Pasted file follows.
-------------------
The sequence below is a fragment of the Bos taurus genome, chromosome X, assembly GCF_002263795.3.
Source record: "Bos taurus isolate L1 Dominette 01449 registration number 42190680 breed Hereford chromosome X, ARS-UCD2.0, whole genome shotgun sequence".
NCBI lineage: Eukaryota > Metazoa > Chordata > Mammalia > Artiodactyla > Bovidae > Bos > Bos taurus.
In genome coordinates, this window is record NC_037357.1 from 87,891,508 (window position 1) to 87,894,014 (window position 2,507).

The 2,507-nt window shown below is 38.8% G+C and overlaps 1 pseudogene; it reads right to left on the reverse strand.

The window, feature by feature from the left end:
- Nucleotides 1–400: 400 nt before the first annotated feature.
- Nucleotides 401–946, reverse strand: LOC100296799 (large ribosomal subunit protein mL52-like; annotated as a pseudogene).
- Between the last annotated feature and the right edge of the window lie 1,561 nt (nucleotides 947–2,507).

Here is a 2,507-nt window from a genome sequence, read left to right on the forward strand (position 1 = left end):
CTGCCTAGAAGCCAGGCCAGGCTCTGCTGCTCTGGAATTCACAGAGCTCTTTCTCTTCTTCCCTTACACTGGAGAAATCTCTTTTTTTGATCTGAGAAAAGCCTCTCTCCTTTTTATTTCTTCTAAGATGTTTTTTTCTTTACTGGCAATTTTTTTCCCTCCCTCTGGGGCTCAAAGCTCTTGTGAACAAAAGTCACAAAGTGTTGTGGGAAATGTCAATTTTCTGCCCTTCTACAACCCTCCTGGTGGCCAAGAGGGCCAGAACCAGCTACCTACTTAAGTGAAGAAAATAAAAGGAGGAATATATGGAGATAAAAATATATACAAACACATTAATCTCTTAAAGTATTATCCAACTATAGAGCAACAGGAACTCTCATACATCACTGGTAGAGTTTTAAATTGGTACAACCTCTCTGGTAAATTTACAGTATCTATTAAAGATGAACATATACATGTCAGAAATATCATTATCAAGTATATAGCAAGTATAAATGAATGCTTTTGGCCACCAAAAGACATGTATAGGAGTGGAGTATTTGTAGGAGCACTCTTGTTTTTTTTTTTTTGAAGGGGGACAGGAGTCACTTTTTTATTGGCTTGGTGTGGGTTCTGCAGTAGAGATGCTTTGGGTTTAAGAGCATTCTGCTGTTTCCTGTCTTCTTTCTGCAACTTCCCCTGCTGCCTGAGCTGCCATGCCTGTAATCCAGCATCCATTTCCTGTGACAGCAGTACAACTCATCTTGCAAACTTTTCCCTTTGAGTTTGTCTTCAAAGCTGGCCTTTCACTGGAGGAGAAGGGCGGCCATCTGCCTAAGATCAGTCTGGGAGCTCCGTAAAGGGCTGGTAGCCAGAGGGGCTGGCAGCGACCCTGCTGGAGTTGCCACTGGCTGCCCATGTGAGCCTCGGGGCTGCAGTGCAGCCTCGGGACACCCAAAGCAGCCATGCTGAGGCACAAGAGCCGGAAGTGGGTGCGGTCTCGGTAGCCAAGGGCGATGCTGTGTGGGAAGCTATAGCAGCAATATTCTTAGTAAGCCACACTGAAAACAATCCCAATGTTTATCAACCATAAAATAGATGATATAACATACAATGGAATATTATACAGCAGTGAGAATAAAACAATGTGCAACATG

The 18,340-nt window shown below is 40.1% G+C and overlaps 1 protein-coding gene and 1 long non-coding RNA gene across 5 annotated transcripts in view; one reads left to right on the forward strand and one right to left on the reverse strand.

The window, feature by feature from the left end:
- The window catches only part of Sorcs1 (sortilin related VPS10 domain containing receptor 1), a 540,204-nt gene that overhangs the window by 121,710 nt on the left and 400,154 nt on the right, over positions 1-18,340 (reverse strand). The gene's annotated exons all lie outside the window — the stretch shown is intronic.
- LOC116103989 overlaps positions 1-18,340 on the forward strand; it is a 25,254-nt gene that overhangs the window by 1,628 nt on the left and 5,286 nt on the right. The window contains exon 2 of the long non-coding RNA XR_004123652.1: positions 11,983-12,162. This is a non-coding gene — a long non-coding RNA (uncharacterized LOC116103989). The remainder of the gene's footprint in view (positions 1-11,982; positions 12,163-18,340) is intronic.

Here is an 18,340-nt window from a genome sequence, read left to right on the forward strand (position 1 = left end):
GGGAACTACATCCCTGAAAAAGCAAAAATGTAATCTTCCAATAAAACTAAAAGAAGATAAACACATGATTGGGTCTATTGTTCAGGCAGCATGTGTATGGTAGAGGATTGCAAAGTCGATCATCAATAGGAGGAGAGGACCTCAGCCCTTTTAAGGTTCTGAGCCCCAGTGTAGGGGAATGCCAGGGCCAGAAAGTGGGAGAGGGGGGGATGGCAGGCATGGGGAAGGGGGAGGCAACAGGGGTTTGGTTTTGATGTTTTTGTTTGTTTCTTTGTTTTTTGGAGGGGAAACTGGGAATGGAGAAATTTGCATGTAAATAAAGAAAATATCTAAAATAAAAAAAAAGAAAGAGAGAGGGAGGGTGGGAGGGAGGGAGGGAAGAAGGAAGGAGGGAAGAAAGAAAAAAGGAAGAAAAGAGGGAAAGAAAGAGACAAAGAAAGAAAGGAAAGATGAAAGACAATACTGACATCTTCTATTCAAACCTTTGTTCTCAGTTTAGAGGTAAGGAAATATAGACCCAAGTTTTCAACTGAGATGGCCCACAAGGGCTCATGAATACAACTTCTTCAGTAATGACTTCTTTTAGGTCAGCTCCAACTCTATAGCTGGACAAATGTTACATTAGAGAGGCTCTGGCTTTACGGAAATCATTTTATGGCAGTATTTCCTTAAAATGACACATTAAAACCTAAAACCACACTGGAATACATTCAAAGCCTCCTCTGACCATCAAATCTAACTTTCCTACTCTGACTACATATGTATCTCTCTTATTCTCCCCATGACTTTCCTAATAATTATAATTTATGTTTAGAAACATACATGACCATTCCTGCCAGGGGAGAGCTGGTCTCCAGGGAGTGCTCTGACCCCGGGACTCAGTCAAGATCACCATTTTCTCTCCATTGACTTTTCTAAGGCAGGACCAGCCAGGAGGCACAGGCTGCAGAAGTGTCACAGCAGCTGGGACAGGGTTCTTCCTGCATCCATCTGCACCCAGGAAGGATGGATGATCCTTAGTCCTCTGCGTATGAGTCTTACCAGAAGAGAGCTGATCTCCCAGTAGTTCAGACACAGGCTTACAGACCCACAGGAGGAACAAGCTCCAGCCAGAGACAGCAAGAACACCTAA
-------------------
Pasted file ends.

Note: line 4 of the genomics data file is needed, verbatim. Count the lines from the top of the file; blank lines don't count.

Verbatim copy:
In genome coordinates, this window is record NC_037357.1 from 87,891,508 (window position 1) to 87,894,014 (window position 2,507).